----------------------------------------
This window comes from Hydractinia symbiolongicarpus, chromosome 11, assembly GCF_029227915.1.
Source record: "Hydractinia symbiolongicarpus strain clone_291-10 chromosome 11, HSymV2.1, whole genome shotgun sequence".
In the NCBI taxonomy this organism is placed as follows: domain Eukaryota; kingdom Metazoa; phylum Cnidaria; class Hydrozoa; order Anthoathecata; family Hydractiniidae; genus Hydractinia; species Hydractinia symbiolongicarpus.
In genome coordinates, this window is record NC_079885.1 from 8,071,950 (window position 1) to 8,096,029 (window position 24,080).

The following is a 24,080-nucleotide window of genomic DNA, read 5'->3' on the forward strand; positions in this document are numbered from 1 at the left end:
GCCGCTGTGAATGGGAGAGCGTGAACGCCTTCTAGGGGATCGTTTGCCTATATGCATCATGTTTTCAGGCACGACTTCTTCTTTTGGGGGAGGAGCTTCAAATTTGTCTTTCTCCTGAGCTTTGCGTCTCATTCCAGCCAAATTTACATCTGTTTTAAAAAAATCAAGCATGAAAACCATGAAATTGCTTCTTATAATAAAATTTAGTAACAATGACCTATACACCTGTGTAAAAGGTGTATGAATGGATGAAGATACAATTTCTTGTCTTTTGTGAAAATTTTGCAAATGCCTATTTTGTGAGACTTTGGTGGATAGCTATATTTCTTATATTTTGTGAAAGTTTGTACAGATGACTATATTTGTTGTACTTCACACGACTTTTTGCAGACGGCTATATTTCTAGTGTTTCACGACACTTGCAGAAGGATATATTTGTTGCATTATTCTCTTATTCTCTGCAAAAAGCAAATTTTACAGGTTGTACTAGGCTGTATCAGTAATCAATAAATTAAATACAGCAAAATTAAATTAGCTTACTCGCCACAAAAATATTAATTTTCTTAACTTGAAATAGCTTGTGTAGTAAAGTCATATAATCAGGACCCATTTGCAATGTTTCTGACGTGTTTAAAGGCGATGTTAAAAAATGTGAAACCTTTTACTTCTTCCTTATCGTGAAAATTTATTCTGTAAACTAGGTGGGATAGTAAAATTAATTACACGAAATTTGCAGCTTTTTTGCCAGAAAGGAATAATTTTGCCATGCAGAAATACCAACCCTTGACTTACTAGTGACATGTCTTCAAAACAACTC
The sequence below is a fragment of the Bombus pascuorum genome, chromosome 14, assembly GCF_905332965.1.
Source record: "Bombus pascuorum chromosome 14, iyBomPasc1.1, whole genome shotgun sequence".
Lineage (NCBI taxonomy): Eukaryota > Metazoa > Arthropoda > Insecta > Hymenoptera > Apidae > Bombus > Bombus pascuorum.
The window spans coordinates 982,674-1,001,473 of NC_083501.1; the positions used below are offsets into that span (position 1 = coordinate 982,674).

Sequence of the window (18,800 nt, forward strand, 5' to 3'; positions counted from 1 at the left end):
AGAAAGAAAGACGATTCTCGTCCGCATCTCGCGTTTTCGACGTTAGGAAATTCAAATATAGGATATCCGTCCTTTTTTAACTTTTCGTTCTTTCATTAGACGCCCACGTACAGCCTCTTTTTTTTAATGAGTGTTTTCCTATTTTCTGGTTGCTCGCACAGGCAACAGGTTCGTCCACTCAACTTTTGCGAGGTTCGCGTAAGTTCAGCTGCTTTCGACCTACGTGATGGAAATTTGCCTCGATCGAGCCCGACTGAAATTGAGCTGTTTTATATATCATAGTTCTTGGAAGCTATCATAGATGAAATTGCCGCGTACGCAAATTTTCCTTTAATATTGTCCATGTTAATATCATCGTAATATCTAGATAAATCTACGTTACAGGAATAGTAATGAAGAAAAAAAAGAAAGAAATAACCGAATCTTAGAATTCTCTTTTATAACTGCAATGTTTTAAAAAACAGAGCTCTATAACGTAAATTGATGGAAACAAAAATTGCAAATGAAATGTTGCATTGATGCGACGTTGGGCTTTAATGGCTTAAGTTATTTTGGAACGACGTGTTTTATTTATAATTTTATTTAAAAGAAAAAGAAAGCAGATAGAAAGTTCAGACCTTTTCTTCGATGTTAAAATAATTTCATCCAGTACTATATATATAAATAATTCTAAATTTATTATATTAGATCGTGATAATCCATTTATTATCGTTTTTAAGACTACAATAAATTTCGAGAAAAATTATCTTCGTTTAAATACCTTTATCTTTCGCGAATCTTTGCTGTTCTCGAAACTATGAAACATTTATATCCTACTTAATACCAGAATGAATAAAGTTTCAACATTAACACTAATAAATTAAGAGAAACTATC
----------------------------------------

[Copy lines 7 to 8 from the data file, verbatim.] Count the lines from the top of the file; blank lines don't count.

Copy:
The sequence below is a fragment of the Bombus pascuorum genome, chromosome 14, assembly GCF_905332965.1.
Source record: "Bombus pascuorum chromosome 14, iyBomPasc1.1, whole genome shotgun sequence".